3. Developer retention. While device manufacturers and wireless carriers are the critical factors in driving smartphone OS adoption, the iPhone exemplifies why developers are the key to retention. In spite of all the grief and anger directed at AT&T by iPhone users, most customers are unwilling to switch wireless carriers due to the personalization functionality provided by the iPhone through its app store. Even with Apple’s frustrating application approval process, developers continue to focus on building for the iPhone platform because it offers the most lucrative revenue opportunity, according to interviews conducted by Gizmodo at the Mobile World Congress, with interest in Android a distant second but growing due to its potential reach now that 60,000 Android-enabled devices are shipping daily.

Microsoft will need to create the same enthusiasm with developers for its new operating system in order to get these individuals to allocate some of their development time and efforts to learn yet another platform. Unfortunately Microsoft lost a chance to jumpstart its efforts by not having a path for them to port their current Windows Mobile apps to Windows Phone 7.

…and the winner is? I agree with Accel Partner’s Richard Wong that fragmentation in the mobile space is here to stay due to technology but also because of varying business models.

Domestically, Apple will determine how the mobile OS market plays out. If it were to end its exclusive arrangement with AT&T and go with a multi-carrier approach, which has proven to be successful from a market share and financial perspective overseas, Apple would control the most lucrative smartphone market in the world due to its strong relationships within the mobile ecosystem versus its competitors.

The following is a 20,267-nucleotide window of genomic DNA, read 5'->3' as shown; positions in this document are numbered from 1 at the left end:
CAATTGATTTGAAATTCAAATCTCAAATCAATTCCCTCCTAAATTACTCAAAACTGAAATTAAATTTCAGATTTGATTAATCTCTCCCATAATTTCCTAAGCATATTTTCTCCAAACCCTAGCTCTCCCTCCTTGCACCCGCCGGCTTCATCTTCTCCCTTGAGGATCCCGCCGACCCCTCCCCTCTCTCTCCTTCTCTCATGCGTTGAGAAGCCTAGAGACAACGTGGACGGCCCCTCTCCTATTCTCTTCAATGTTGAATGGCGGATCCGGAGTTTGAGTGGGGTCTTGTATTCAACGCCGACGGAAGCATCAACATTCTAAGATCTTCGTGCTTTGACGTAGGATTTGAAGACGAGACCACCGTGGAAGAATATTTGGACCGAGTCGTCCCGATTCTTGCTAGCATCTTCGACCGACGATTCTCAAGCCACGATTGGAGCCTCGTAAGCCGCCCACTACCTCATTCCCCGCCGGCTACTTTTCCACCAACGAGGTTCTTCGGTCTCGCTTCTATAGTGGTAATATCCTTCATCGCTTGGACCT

Worldwide, Gartner Inc.’s prediction that Google’s Android platform will surpass BlackBerry, the iPhone and Windows Mobile in market share in 2012 is fairly safe due to Google’s approach and the economics of its operating system. Google’s interests in the mobile space are squarely focused on search and location-based advertising. As such, giving away its platform makes complete sense. The biggest risk Google faces is getting into its own way by pushing corporate agendas that come at the expense of partner relationships. Developing its own mobile handset, acting like a telecom company by acquiring wireless spectrum or building its own broadband network, and allowing the fragmentation of the Android operating system are all examples of how Google could quickly lose favor with each of the three key relationships in the mobile ecosystem.

Through sheer size alone Microsoft should be able to rebuild most of the market share it has captured with previous iterations of its mobile operating system with Windows Phone 7, but not to the point that will make it a market leader. Microsoft’s continued reliance on a licensing model for its mobile OS and restrictive design parameters will hurt adoption as it competes against a free and open Android platform. While integrating the Xbox experience directly into the Windows Phone 7′s capabilities might be enough to convert some iPhone gaming enthusiasts, Microsoft’s Zune is a distant second to iTunes’ content portfolio, making it difficult to compete with Apple’s overall smartphone offering.

With Microsoft committing $1 billion to develop its new mobile operating system, Research In Motion faces the greatest market share risk. Not only is an acquisition of RIM by Microsoft highly unlikely now, but Windows Phone 7 Series OS is best positioned to compete with BlackBerry’s biggest strength- mobile enterprise email. By bringing Outlook to its mobile operating system, Microsoft can woo traditional BlackBerry users with native email capabilities and additional functionality through its Office productivity suite. Research In Motion has not only taken a preemptive strike against Microsoft but Google as well, which has integrated Google Apps into Android devices, by releasing a free version of its enterprise server for small businesses. With a relatively small application store, RIM will have an even greater difficulty in retaining its mobile OS market share lead in the U.S. over the next few years.

Whatever the outcome the consumer wins, as the competition will continue to breed innovation and enable smartphones to further evolve from productivity devices into personalized mobile experiences- courtesy of the mobile operating system.

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Even with Android, and now Nexus One, Google Still has Apple Envy